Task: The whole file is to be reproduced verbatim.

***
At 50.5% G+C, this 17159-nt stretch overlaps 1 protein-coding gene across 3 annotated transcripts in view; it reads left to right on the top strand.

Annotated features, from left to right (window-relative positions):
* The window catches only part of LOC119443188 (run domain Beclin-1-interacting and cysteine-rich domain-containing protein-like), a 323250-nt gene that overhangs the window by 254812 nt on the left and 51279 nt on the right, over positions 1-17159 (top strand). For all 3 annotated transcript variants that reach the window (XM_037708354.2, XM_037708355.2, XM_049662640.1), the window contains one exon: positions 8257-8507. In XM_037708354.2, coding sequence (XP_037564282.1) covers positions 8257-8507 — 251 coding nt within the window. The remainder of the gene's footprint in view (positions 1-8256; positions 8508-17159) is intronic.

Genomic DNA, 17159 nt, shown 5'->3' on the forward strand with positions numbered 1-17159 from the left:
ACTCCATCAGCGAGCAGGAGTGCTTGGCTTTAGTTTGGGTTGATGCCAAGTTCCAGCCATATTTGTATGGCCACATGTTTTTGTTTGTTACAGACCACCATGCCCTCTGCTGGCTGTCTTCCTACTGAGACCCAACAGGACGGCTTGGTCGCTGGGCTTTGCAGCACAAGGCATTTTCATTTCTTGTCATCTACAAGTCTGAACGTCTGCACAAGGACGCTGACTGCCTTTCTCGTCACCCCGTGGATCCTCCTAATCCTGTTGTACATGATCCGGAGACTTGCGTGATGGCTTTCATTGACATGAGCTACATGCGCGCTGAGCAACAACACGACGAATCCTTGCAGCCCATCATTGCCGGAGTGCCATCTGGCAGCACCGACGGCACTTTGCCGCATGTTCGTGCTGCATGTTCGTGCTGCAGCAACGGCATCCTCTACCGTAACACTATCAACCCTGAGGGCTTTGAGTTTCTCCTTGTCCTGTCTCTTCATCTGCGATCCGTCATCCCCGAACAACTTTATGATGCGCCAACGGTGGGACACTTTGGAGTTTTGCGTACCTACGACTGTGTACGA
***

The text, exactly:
At 50.5% G+C, this 17159-nt stretch overlaps 1 protein-coding gene across 3 annotated transcripts in view; it reads left to right on the top strand.

Annotated features, from left to right (window-relative positions):
* The window catches only part of LOC119443188 (run domain Beclin-1-interacting and cysteine-rich domain-containing protein-like), a 323250-nt gene that overhangs the window by 254812 nt on the left and 51279 nt on the right, over positions 1-17159 (top strand). For all 3 annotated transcript variants that reach the window (XM_037708354.2, XM_037708355.2, XM_049662640.1), the window contains one exon: positions 8257-8507. In XM_037708354.2, coding sequence (XP_037564282.1) covers positions 8257-8507 — 251 coding nt within the window. The remainder of the gene's footprint in view (positions 1-8256; positions 8508-17159) is intronic.

Genomic DNA, 17159 nt, shown 5'->3' on the forward strand with positions numbered 1-17159 from the left:
ACTCCATCAGCGAGCAGGAGTGCTTGGCTTTAGTTTGGGTTGATGCCAAGTTCCAGCCATATTTGTATGGCCACATGTTTTTGTTTGTTACAGACCACCATGCCCTCTGCTGGCTGTCTTCCTACTGAGACCCAACAGGACGGCTTGGTCGCTGGGCTTTGCAGCACAAGGCATTTTCATTTCTTGTCATCTACAAGTCTGAACGTCTGCACAAGGACGCTGACTGCCTTTCTCGTCACCCCGTGGATCCTCCTAATCCTGTTGTACATGATCCGGAGACTTGCGTGATGGCTTTCATTGACATGAGCTACATGCGCGCTGAGCAACAACACGACGAATCCTTGCAGCCCATCATTGCCGGAGTGCCATCTGGCAGCACCGACGGCACTTTGCCGCATGTTCGTGCTGCATGTTCGTGCTGCAGCAACGGCATCCTCTACCGTAACACTATCAACCCTGAGGGCTTTGAGTTTCTCCTTGTCCTGTCTCTTCATCTGCGATCCGTCATCCCCGAACAACTTTATGATGCGCCAACGGTGGGACACTTTGGAGTTTTGCGTACCTACGACTGTGTACGA